Tuesday, November 25, 2014

By Jingo, you just can't beat touching that Ringo

By Jingo, You just Cant' Beat touching that Ringo
By James (Ringo) Becon

Hollywood--- Some people will tell you that the Beatles are Britain's revenge for the War of 1812.  I don't buy that.

They're okay in my book.

Up until this week, I was just another Hollywood writer.  true, I was a confidante of Elizabeth Taylor, Richard Burton, Frank Sinatra, Elvis Presley, Eddie Fisher and others who have generated mob hysteria.

Then I met the Beatles and talked with them.  More important, they touched me.  Ringo Starr laid his hand on my shoulder.

Man, it made me an instant celebrity.

Ringo, with that sad, sheepdog look did it.  He's no Rock Hudson when it comes to looks but he's got something that girls crave.

My encounter with Ringo and the other Beatles took place at the airport.  A mob of teenage girls saw it.

When the Beatles got in their plane, I walked up the ramp to the lobby.  I was mobbed by the girls.  One screamed, "Ringo touched him!"

The girl touched my arm and shrieked as if she had put her finger in an open light socket.  Soon girls by the score touched me.  All went through the same shrieking ritual.

One girl noticed some notes in my hand.  They included Ringo's answers to questions about a reported romance with actress-singer Ann-Margaret.

"That a lot of roobish," answered Ringo in his Liverpool accent.

Some television newsmen had asked Ringo how he found America.  "We went to Greenland and made a left turn," answered Ringo.  It was all there in my notes and more.  "You mean you recorded what Ringo said?" asked the girl pleadingly.  I gave her the notes.  She couldn't have been happier with a mink coat.  But not for long.

About 20 girls pounced on her and tore the notes to shreds.  Each girl seemed happy with a little scrap of paper.

A couple of the girls asked for my autograph.  "Yeah! Yeah! yeah!" I shrieked.  I signed autographs for a minute or two and then someone yelled that the plane was taxing to the runway.  the girls en mass fled to the other side of the lobby.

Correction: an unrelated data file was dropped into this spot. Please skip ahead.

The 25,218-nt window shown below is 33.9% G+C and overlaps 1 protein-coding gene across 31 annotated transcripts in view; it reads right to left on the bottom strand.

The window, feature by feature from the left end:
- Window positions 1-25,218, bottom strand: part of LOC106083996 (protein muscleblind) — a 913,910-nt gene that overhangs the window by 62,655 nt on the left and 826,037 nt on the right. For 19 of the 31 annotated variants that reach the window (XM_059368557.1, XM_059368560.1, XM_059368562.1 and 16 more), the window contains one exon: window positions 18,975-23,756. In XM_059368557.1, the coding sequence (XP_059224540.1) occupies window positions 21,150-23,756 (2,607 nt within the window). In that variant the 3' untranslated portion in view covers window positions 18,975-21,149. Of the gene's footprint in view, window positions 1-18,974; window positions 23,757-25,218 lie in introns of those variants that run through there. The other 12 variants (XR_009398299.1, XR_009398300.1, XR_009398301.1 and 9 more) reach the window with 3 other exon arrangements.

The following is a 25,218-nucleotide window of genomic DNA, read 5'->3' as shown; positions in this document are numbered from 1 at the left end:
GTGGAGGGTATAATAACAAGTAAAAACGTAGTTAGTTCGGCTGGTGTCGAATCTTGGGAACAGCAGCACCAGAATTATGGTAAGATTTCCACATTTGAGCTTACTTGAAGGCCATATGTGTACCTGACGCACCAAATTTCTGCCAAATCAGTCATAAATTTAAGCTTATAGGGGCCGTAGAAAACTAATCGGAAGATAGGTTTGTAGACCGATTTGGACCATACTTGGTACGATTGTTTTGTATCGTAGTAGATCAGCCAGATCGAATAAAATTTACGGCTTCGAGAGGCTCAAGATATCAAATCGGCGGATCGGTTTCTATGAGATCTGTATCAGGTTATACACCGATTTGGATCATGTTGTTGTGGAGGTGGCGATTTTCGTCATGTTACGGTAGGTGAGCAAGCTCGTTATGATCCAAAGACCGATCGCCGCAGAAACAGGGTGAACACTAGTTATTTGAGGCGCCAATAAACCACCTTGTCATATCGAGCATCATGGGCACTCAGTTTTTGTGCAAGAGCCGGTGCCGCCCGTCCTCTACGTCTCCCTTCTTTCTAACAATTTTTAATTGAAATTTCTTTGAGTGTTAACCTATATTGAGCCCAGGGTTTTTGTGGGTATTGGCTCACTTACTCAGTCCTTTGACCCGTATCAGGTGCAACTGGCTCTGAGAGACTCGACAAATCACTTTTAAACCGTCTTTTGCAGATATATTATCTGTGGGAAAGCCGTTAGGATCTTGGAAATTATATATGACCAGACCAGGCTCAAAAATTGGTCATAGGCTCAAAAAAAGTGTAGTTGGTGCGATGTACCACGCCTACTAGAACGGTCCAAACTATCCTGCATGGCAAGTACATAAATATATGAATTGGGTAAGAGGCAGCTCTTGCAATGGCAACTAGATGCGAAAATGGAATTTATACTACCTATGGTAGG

Three U.S. Marines sauntered calmly out of a bar just as the screaming exodus began.  All three were knocked flat on their chevrons.  IT was like a banzai attack on Iwo Jima.

I figured that was the end of my minor fame.  It wasn't.  I stopped by a set party at 20th Century Fox for "The Sound of Music" company.  I was a little late but apologized because of the Beatles.

British singer Julie Andrews and British actor Christopher Plummer, the stars asked me what I thought of their countrymen.

"Sensational!" I answered.  Then the child stars of the movie surrounded me.  The same ritual.  The quick touch, the quick drawback and the electric shriek.  One young actor's mother even touched me.

I went home.  One of the neighborhood girls had seen me on a television newsreel.  She came to the house with a half dozen of her girl friends.  The same touch, the same shriek.  The same questions.

Then Paul Harvey, the ABC radio newscaster, quoted a line I had used about the Beatles --that they are the only performers in the history of show business who makes a million dollars a year for letting the audience entertain them.

That brought phone calls -- hundreds of them--all from girls whose voices put them in the 8 to 14 group.

"Does Ringo really look that sad?"  "Is Paul McCartney really that cute?"  "Is John Lennon really married?"  "Is George Harrison funny?"  In a rock n roll beat, I shrieked the same answer to all questions, "Yeah! yeah! yeah!"

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